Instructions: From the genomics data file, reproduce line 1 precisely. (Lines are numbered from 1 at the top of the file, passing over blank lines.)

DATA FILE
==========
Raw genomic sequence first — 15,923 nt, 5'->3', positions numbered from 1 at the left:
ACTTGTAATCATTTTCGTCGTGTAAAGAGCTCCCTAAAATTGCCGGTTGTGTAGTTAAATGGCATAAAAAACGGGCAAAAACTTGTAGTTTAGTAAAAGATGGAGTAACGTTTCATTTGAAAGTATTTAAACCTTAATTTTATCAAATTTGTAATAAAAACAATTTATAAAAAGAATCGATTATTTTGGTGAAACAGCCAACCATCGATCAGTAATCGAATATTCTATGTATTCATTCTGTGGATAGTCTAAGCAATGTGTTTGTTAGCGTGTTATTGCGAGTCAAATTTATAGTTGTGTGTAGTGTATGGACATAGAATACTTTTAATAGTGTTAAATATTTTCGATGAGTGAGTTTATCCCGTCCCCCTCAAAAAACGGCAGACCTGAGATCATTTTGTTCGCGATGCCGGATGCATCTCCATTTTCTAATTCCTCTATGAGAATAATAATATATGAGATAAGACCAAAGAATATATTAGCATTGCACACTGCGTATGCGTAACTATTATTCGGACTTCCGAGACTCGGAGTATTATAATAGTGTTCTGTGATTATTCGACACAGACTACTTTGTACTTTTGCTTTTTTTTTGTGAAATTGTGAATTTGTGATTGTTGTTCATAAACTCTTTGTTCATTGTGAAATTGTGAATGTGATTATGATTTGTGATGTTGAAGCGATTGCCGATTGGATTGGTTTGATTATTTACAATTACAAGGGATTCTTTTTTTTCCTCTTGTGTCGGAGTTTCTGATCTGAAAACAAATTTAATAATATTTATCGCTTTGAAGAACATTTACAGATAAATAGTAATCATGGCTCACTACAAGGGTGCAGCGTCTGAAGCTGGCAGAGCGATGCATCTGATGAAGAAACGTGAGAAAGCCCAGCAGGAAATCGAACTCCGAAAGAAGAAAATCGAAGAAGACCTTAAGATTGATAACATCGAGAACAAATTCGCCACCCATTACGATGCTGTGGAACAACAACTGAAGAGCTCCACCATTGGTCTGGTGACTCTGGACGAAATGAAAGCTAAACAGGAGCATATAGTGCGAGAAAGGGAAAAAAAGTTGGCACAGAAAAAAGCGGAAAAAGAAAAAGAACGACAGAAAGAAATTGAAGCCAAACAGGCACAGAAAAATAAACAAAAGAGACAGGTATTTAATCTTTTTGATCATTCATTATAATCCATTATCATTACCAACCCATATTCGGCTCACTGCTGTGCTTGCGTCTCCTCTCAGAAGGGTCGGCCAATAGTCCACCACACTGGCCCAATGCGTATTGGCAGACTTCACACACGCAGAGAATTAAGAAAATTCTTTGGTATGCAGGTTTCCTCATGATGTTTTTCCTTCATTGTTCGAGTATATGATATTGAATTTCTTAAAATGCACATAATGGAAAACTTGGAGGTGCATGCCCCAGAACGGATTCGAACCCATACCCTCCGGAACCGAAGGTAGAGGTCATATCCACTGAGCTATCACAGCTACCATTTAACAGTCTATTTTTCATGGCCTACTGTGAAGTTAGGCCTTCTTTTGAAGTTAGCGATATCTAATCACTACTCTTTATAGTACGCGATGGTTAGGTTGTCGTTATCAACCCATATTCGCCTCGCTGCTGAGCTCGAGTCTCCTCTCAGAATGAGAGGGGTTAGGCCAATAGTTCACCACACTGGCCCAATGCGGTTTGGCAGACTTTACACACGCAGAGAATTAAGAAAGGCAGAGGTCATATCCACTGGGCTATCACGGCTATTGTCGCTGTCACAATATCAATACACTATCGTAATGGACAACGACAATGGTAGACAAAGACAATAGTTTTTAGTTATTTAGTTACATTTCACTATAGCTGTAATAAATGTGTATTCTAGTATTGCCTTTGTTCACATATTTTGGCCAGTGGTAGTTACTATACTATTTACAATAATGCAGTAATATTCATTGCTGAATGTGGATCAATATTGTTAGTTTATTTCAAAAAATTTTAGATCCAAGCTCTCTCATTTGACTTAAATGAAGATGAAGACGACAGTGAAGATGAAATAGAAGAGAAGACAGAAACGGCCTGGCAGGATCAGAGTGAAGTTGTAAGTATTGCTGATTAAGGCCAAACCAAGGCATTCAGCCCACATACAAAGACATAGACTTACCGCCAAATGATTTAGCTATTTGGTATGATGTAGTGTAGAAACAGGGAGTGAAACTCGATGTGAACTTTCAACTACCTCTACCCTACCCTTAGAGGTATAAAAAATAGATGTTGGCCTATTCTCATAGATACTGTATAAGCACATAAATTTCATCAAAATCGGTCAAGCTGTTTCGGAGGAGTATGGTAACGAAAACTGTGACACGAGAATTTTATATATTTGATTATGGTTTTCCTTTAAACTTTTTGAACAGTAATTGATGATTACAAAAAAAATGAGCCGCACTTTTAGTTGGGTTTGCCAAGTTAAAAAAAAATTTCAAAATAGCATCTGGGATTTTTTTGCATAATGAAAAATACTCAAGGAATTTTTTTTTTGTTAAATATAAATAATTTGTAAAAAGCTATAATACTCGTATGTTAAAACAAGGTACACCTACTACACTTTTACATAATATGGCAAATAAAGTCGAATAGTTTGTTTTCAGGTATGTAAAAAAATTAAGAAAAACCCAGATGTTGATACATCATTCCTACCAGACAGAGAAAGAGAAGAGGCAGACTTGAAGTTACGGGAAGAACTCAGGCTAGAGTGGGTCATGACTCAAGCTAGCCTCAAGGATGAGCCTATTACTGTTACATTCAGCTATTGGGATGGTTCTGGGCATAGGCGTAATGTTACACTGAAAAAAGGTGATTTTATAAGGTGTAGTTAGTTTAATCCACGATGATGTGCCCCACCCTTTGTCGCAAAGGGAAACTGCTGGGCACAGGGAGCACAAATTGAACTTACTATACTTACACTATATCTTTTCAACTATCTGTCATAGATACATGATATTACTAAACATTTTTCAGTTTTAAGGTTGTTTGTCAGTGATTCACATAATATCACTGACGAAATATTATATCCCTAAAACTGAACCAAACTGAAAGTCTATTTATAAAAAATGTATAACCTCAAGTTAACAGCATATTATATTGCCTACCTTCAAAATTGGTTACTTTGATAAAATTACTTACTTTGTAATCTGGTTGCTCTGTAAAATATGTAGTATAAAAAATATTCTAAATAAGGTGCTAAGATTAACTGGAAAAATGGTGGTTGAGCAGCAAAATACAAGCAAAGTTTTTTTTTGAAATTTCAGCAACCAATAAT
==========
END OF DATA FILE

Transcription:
Raw genomic sequence first — 15,923 nt, 5'->3', positions numbered from 1 at the left: